The Murakami Project: Each week leading up to October 25th, the on-sale date of Haruki Murakami’s long-awaited 1Q84 in its English translation, a different BookPerson will review one of Murakami’s previous titles. Folks who haven’t read Murakami yet can familiarize themselves with what the book world will be buzzing about come October (and maybe discover a new favorite book), and established fans can remember why they fell in love with him in the first place.
Let us begin!
Book: A Wild Sheep Chase
Reviewer: Brian C.
Some writers write stories as if they’re pulled from the heavens. They bring us novels that seem to simply exist in a natural, transcendent way, and we feel happy that the book, which must have lived just under the surface of our daily lives, has been unearthed by a special novelist who understands how universal our stories really are. Some stories are born, and they feel like old friends. Haruki Murakami isn’t one of these novelists, and his novels aren’t these types of novels. Murakami’s stories come into the world kicking and screaming. Breech babies. They are at times uncomfortable, often apathetic, and usually strange, but they’re never off putting.
A Wild Sheep Chase was Murakami’s first international hit. It’s the third part in the ‘The Trilogy of the Rat’ which centers on an unnamed narrator and a man named Rat. Dance, Dance, Dance is connected to these books, but not considered part of the Trilogy. Because the plot lines are simple and the magic tricks which mark all of Murakami’s fiction are blatant, this is the perfect place to start reading Japan’s most well known author. This is not his masterpiece, I’d argue that that distinction goes to Wind-Up Bird Chronicle or, as we’re being told, 1Q84, but it’s useful. Useful to me because, although I had read a lot of Murakami, until recently I hadn’t answered the question, how am I supposed to read this?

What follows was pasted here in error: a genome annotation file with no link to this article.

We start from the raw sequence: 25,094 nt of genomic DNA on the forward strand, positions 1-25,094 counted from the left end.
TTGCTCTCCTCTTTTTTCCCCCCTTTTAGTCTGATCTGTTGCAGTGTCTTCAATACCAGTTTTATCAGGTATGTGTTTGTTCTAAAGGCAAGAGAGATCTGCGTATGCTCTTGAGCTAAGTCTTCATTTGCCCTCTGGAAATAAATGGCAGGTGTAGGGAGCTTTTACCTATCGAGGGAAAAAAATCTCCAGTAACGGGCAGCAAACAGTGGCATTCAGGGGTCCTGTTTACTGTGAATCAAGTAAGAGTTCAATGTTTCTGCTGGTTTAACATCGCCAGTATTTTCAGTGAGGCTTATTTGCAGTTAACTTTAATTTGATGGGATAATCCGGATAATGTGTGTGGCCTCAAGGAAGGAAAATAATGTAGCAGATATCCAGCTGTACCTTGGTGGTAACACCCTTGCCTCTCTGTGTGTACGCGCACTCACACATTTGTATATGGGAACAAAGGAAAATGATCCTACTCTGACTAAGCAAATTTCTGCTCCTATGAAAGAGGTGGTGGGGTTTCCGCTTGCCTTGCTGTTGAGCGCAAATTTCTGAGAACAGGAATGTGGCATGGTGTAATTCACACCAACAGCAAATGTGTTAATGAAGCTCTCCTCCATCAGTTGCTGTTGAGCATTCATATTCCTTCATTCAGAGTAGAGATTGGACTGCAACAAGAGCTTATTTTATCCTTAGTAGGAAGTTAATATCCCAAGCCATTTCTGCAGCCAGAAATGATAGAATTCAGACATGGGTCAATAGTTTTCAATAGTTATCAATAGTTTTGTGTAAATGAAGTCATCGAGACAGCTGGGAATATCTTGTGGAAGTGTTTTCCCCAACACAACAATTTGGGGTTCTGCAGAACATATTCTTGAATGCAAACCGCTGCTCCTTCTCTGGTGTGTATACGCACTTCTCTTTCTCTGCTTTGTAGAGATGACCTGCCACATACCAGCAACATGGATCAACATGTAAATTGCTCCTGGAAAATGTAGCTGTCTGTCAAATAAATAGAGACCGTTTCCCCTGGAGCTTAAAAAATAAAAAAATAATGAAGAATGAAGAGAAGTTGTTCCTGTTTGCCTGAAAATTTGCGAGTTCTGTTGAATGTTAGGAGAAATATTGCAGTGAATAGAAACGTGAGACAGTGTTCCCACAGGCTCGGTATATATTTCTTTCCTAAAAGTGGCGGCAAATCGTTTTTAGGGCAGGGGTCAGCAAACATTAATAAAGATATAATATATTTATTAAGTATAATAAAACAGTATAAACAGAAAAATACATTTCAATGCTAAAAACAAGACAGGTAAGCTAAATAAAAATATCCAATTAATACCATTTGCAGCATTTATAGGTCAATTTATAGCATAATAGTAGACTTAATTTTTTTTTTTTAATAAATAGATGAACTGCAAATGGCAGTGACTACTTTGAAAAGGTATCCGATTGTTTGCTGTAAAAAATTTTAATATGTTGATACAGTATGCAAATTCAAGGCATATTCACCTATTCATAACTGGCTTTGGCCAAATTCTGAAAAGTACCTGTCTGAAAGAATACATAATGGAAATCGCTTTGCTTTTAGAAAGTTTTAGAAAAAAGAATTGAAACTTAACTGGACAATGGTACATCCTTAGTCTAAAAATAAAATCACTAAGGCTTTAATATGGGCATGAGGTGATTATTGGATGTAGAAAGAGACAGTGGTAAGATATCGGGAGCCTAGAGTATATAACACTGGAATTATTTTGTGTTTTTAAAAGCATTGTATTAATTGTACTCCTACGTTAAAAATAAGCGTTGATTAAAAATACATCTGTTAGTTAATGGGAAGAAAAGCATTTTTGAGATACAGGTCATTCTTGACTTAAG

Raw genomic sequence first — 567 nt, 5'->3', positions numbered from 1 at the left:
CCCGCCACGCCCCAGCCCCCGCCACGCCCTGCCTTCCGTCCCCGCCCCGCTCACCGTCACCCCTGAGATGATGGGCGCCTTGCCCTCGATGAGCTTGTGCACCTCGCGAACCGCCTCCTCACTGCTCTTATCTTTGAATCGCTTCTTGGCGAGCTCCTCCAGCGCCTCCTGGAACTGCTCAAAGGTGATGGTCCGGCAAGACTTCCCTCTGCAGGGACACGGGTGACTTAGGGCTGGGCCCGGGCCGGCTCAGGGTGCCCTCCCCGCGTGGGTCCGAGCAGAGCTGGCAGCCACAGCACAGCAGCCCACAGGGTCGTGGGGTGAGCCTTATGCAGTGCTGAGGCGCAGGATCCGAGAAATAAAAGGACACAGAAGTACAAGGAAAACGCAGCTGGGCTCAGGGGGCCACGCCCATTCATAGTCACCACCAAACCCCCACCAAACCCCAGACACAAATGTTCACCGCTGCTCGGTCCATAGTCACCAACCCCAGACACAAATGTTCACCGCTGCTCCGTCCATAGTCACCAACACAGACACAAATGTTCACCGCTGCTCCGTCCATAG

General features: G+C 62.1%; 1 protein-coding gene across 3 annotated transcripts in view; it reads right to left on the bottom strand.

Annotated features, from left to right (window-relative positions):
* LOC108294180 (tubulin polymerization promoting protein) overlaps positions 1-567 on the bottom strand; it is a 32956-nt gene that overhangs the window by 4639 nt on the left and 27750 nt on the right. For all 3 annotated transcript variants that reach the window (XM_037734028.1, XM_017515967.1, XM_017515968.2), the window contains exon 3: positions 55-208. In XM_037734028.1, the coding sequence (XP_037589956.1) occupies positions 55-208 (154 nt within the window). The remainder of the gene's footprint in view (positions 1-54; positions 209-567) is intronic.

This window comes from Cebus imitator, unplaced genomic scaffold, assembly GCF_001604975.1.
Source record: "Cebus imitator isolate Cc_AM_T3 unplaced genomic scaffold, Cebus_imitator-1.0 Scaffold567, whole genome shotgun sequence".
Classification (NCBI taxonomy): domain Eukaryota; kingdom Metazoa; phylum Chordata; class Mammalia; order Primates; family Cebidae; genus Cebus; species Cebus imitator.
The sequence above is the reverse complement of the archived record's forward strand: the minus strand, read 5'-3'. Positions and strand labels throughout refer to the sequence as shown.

It’s important to say that Murakami’s books are weird. They get called a lot of things: Postmodern, Magic Realism, Allegorical Fairy Tales…etc. These descriptors feel good, and they certainly work to explain what the novels are, but I think they are a little too superficial to answer what the novels do. To borrow a turn of phrase from the great teacher John Ciardi, reading Murakami isn’t so much about what the book means, but how does it mean? How does simple, matter-of-fact narration of bizarre, unnatural events work its way into something substantial, and what’s the best rubric to take it all in?
A Wild Sheep Chase helped me answer a lot of these questions. What I’ve come up with is this: read the book Murakami has written, don’t be creative, and don’t add anything. When the narrator talks about sheep ‘inhabiting’ a man, the characters in the book accept it as something that happens, and you should too. It’s not about Modern Japan, or the downfall of the working class, or the inner turmoil of Post-War Japan, it’s about a sheep ‘inhabiting’ a man. This acceptance is key with Murakami, because if you begin to accept what is not acceptable, then you can begin to be comfortable with the discomfort of his narratives. If you can be comfortable with the discomfort, then you can begin to understand what it must feel like to be a member of Japan’s post-war, modern working class.
If you read only one book by Haruki Murakami, read Wind-Up Bird Chronicle. But if you want to read a lot of books by Murakami, and I think you do, you couldn’t find a better starting place than A Wild sheep Chase.